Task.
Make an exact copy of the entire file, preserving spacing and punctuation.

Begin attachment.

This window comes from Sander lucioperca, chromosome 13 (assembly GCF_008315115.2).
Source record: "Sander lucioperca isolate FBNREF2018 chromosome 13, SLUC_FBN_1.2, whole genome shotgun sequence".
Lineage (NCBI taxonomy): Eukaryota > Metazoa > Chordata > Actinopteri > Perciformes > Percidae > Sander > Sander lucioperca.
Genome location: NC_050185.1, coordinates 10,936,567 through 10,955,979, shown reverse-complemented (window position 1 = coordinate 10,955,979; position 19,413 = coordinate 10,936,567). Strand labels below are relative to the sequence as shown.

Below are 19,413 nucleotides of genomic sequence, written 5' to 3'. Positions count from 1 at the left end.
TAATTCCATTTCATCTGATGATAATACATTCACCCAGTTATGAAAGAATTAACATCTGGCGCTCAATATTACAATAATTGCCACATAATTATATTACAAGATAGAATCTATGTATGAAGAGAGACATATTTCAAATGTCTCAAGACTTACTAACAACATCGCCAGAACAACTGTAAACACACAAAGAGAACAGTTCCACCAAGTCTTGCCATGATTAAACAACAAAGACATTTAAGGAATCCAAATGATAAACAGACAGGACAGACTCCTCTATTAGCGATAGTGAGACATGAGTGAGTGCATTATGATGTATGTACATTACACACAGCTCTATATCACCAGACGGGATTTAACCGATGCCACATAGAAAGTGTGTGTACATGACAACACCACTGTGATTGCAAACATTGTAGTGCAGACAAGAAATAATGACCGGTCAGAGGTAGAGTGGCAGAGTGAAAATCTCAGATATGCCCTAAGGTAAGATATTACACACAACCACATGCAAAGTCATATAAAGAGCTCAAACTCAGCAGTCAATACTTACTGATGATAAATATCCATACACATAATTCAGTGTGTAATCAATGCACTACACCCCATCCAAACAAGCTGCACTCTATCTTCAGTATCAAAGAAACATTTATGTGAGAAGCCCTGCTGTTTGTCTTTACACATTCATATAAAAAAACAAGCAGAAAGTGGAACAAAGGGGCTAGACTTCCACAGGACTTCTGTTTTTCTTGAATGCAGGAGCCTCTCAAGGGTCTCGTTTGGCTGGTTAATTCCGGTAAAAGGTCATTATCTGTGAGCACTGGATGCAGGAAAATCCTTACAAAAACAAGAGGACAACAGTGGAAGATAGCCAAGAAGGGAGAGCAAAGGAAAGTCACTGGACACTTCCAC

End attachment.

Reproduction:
This window comes from Sander lucioperca, chromosome 13 (assembly GCF_008315115.2).
Source record: "Sander lucioperca isolate FBNREF2018 chromosome 13, SLUC_FBN_1.2, whole genome shotgun sequence".
Lineage (NCBI taxonomy): Eukaryota > Metazoa > Chordata > Actinopteri > Perciformes > Percidae > Sander > Sander lucioperca.
Genome location: NC_050185.1, coordinates 10,936,567 through 10,955,979, shown reverse-complemented (window position 1 = coordinate 10,955,979; position 19,413 = coordinate 10,936,567). Strand labels below are relative to the sequence as shown.

Below are 19,413 nucleotides of genomic sequence, written 5' to 3'. Positions count from 1 at the left end.
TAATTCCATTTCATCTGATGATAATACATTCACCCAGTTATGAAAGAATTAACATCTGGCGCTCAATATTACAATAATTGCCACATAATTATATTACAAGATAGAATCTATGTATGAAGAGAGACATATTTCAAATGTCTCAAGACTTACTAACAACATCGCCAGAACAACTGTAAACACACAAAGAGAACAGTTCCACCAAGTCTTGCCATGATTAAACAACAAAGACATTTAAGGAATCCAAATGATAAACAGACAGGACAGACTCCTCTATTAGCGATAGTGAGACATGAGTGAGTGCATTATGATGTATGTACATTACACACAGCTCTATATCACCAGACGGGATTTAACCGATGCCACATAGAAAGTGTGTGTACATGACAACACCACTGTGATTGCAAACATTGTAGTGCAGACAAGAAATAATGACCGGTCAGAGGTAGAGTGGCAGAGTGAAAATCTCAGATATGCCCTAAGGTAAGATATTACACACAACCACATGCAAAGTCATATAAAGAGCTCAAACTCAGCAGTCAATACTTACTGATGATAAATATCCATACACATAATTCAGTGTGTAATCAATGCACTACACCCCATCCAAACAAGCTGCACTCTATCTTCAGTATCAAAGAAACATTTATGTGAGAAGCCCTGCTGTTTGTCTTTACACATTCATATAAAAAAACAAGCAGAAAGTGGAACAAAGGGGCTAGACTTCCACAGGACTTCTGTTTTTCTTGAATGCAGGAGCCTCTCAAGGGTCTCGTTTGGCTGGTTAATTCCGGTAAAAGGTCATTATCTGTGAGCACTGGATGCAGGAAAATCCTTACAAAAACAAGAGGACAACAGTGGAAGATAGCCAAGAAGGGAGAGCAAAGGAAAGTCACTGGACACTTCCAC